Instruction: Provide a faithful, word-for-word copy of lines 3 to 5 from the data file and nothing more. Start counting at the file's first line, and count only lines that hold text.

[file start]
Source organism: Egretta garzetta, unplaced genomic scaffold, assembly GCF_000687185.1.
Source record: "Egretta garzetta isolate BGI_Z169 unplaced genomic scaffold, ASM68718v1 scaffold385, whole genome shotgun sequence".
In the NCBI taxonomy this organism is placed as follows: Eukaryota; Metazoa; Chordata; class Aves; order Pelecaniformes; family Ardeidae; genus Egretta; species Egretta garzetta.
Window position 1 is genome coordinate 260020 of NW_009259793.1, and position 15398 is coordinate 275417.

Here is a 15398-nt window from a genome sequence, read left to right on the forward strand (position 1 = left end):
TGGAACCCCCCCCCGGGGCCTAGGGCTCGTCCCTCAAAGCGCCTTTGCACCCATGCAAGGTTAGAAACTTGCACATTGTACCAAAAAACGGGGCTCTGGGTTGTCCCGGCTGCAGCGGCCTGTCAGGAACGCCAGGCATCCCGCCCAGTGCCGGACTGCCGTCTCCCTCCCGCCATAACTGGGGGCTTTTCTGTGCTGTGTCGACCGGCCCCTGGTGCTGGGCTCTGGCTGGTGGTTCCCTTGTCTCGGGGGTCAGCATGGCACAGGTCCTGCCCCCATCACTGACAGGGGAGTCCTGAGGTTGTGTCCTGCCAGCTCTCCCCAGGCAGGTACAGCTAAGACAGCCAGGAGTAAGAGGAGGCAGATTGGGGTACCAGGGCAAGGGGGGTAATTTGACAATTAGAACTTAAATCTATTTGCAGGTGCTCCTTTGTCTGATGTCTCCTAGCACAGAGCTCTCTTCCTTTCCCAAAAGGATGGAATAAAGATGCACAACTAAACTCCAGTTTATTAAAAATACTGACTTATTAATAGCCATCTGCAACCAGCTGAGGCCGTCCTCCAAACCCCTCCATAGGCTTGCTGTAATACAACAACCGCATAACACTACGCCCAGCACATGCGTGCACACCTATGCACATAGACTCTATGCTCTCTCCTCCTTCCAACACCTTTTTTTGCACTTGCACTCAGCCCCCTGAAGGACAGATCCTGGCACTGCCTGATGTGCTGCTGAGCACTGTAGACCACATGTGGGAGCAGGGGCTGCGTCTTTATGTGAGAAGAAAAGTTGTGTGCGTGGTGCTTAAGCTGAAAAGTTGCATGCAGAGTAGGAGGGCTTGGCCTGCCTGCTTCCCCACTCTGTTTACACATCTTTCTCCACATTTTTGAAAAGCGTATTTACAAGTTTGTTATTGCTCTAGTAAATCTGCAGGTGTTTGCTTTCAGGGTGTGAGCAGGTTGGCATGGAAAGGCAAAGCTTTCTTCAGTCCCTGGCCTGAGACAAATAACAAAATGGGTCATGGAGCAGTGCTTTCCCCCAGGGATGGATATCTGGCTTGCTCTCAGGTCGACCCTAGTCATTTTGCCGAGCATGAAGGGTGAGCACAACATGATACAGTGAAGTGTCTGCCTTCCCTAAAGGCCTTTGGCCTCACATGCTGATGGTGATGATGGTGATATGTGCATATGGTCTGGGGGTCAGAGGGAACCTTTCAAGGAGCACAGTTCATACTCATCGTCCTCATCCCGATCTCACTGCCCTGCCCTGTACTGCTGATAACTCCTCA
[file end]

In the NCBI taxonomy this organism is placed as follows: Eukaryota; Metazoa; Chordata; class Aves; order Pelecaniformes; family Ardeidae; genus Egretta; species Egretta garzetta.
Window position 1 is genome coordinate 260020 of NW_009259793.1, and position 15398 is coordinate 275417.

Here is a 15398-nt window from a genome sequence, read left to right on the forward strand (position 1 = left end):